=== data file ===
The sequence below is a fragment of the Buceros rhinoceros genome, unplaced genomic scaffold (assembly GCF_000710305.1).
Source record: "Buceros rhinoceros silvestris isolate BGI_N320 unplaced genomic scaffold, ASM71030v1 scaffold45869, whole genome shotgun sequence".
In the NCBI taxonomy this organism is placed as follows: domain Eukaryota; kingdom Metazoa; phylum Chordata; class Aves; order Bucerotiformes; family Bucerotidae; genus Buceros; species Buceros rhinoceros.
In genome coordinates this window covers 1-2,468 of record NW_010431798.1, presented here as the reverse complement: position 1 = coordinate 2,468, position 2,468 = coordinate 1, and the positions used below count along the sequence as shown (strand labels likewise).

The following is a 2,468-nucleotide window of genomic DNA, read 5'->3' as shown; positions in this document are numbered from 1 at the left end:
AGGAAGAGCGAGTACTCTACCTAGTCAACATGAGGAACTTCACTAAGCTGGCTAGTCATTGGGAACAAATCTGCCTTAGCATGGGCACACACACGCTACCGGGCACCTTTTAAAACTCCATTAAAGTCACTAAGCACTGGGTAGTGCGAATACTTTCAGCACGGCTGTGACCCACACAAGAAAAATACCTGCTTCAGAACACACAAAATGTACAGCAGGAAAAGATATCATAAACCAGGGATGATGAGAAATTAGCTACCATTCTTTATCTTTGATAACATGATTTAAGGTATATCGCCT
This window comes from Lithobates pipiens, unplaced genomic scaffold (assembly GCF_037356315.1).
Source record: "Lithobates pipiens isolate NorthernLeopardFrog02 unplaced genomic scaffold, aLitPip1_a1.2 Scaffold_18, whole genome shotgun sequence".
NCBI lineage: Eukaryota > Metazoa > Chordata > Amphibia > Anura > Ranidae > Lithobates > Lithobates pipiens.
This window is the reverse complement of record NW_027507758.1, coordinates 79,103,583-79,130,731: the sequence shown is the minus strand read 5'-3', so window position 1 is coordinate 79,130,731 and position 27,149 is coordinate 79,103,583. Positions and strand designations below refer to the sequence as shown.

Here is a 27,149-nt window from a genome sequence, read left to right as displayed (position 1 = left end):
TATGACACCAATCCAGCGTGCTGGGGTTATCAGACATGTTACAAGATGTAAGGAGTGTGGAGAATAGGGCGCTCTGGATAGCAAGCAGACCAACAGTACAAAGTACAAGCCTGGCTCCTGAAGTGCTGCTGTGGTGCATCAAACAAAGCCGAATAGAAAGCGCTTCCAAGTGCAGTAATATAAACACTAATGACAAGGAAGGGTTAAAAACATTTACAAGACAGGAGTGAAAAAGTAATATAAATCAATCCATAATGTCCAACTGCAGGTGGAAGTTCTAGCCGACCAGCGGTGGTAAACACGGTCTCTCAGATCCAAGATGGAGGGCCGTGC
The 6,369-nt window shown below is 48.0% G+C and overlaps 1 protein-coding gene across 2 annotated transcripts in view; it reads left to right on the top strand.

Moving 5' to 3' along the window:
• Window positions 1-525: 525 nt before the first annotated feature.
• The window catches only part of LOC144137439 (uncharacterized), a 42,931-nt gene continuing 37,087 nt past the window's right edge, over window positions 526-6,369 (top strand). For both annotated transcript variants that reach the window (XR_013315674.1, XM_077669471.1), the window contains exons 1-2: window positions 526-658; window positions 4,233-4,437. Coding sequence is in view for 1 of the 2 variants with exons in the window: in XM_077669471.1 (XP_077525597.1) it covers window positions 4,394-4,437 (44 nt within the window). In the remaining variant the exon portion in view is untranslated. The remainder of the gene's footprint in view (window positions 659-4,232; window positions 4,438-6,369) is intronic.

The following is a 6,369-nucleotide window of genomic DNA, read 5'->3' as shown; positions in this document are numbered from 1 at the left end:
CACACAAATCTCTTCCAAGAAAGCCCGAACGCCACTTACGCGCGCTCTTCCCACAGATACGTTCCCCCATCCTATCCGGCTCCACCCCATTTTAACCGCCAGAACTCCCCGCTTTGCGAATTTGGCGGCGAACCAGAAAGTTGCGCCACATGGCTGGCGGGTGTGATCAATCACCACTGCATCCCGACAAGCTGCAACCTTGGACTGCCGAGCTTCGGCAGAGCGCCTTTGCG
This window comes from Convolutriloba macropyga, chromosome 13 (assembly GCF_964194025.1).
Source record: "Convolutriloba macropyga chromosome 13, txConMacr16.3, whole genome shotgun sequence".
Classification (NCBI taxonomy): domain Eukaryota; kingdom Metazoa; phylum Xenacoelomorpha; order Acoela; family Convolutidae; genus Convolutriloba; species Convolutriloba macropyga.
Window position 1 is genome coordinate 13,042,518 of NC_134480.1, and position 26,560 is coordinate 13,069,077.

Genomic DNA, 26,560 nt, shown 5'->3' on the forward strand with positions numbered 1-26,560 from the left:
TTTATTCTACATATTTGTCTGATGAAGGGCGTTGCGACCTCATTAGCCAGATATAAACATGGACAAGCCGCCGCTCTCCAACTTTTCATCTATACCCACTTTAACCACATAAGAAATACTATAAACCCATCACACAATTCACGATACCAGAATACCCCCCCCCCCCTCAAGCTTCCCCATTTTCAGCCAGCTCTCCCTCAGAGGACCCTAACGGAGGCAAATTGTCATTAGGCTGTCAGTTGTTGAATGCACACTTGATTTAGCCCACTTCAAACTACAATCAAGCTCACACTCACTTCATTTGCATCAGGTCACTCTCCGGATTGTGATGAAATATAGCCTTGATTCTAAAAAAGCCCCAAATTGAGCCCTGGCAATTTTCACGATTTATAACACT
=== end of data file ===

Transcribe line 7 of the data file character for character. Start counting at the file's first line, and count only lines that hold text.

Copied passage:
This window comes from Lithobates pipiens, unplaced genomic scaffold (assembly GCF_037356315.1).